Alan Biggs: If Dejphon Chansiri won't sell Sheffield Wednesday then he needs to change who he trusts
Huge game, enormous stakes. At least £20m on the line for Sheffield Wednesday this weekend, besides pride and prestige.
Football finance expert Kieran Maguire calculates that relegation would immediately cost around £10m in lost broadcast and commercial revenue - and probably more in lost valuation if the club were to be sold.
It’s also what Wednesday will save if they win the survival cliffhanger at Derby and Rotherham fail to win at Cardiff.
Then there’s what Maguire calls the “red flag” of yet another late wage payment episode - “in terms of the club’s sustainability” under Dejphon Chansiri, who would be even harder pressed by a drop in gate revenue in League One.
And how much is a club actually worth? In the case of Wednesday, it COULD be worth hundreds of millions of pounds. Potentially.
But it might take hundreds more millions to realise that sort of value. Or still not, as the current owner of the Owls could attest
Bottom line, it’s what somebody is prepared to pay and what the owner is prepared to take. Plus a third critical factor in this case, should Chansiri decide to trade - who is buying?
After the bitter public fall-out between the chairman and an erstwhile advisor, I’m reasoning, for instance, that Erik Alonso (now ironically leading a buy-out of Derby) couldn’t have bought the club - at any price.
He’s said to have offered £30m. I’m not sure it would have made any difference if it was £300m.
Whatever Chansiri’s faults, lack of principle isn’t one of them. He has demonstrated many times that he values pride above money; maybe because he can afford to.
If that can cut his nose to spite his face, it’s rare in a sport hardly known for a high moral code.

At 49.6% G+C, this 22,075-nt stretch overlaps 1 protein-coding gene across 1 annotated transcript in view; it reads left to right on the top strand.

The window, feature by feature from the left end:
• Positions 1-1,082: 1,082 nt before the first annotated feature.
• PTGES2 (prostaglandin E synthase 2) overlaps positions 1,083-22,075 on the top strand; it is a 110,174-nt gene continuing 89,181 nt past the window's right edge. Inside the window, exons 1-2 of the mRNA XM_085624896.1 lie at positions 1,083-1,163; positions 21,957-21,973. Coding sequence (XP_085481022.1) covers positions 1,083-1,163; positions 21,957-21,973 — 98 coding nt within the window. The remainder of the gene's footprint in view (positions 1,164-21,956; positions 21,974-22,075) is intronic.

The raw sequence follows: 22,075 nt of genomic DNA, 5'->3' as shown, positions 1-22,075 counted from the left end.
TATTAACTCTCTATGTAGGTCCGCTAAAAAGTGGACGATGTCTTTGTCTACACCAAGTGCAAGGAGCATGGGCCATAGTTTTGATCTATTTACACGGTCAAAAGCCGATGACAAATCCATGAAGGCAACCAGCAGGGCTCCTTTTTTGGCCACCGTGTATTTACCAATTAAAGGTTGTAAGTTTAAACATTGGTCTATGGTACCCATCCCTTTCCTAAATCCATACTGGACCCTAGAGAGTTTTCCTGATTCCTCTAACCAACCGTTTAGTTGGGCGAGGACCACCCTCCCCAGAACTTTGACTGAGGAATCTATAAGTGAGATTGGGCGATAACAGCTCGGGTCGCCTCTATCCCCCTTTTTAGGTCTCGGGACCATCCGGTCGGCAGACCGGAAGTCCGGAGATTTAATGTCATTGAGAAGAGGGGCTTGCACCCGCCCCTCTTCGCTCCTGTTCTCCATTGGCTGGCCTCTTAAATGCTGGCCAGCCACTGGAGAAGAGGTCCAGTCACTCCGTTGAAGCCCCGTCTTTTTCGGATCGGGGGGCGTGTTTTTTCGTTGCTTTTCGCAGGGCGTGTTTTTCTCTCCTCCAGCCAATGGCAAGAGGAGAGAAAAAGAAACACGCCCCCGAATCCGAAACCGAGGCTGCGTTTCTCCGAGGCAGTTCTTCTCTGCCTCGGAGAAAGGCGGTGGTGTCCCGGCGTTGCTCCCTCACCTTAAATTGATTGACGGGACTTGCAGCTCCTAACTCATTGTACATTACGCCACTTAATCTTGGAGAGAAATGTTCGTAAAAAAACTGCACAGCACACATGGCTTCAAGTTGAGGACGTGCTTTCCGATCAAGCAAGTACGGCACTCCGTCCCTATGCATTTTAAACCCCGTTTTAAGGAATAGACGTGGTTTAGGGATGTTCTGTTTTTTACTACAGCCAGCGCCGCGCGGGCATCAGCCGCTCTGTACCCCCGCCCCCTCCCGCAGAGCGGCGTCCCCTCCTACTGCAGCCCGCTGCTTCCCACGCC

But the question remains as to whether any would-be buyer would go much above the valuation placed on the club by Alonso’s party even in the Championship.
It’s not far short of the £37.5m Chansiri himself paid for it in 2015. He would obviously wish account to be made of the multiples of this he has invested in fees and wages.
However, a buyer would look at the club as it stands now - floundering and without major on-field assets - plus the size of investment required to shoot for the Premier League.
Ok, Chansiri has since bought the stadium for £60m, though essentially he already possessed it as owner of the club and the “purchase” was seen as more of a (legal) loophole on the FFP issue.
So it’s hard to foresee Wednesday changing hands any time soon. And, in fairness to Chansiri, not many owners would keep propping up the club to the extent that he continues to do and in the most difficult circumstances.
But for the good of the club, Chansiri either has to change his methods, which have failed, or change his approach to possibly selling.
The danger is struggling to foresee either. While many fans have agitated for a new regime, you can’t just magic up a wealthy benefactor who will have the best interests of the club at heart.
Again, whatever you might level at Chansiri, no-one can say he hasn’t fully committed or that he doesn’t care.
Also again, the most viable way ahead would be a change of strategy, direction and mode of leadership.
In my view, he’s trusting the wrong people - and one of those is himself.